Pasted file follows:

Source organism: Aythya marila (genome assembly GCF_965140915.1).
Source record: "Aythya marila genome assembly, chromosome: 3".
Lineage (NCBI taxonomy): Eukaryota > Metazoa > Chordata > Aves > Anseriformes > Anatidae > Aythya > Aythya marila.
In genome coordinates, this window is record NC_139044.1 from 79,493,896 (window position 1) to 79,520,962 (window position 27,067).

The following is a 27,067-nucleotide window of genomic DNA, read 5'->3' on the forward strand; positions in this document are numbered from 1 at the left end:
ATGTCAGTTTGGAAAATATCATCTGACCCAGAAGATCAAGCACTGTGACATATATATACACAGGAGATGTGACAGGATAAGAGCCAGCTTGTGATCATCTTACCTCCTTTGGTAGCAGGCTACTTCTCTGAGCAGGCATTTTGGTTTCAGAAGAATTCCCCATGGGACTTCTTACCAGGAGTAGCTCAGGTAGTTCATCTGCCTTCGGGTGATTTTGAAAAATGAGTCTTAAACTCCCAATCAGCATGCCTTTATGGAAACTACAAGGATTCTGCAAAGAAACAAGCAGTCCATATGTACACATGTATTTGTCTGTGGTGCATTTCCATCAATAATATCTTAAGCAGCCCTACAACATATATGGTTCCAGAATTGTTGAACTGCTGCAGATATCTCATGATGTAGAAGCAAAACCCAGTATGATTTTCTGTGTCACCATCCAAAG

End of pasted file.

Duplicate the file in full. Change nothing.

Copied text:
Source organism: Aythya marila (genome assembly GCF_965140915.1).
Source record: "Aythya marila genome assembly, chromosome: 3".
Lineage (NCBI taxonomy): Eukaryota > Metazoa > Chordata > Aves > Anseriformes > Anatidae > Aythya > Aythya marila.
In genome coordinates, this window is record NC_139044.1 from 79,493,896 (window position 1) to 79,520,962 (window position 27,067).

The following is a 27,067-nucleotide window of genomic DNA, read 5'->3' on the forward strand; positions in this document are numbered from 1 at the left end:
ATGTCAGTTTGGAAAATATCATCTGACCCAGAAGATCAAGCACTGTGACATATATATACACAGGAGATGTGACAGGATAAGAGCCAGCTTGTGATCATCTTACCTCCTTTGGTAGCAGGCTACTTCTCTGAGCAGGCATTTTGGTTTCAGAAGAATTCCCCATGGGACTTCTTACCAGGAGTAGCTCAGGTAGTTCATCTGCCTTCGGGTGATTTTGAAAAATGAGTCTTAAACTCCCAATCAGCATGCCTTTATGGAAACTACAAGGATTCTGCAAAGAAACAAGCAGTCCATATGTACACATGTATTTGTCTGTGGTGCATTTCCATCAATAATATCTTAAGCAGCCCTACAACATATATGGTTCCAGAATTGTTGAACTGCTGCAGATATCTCATGATGTAGAAGCAAAACCCAGTATGATTTTCTGTGTCACCATCCAAAG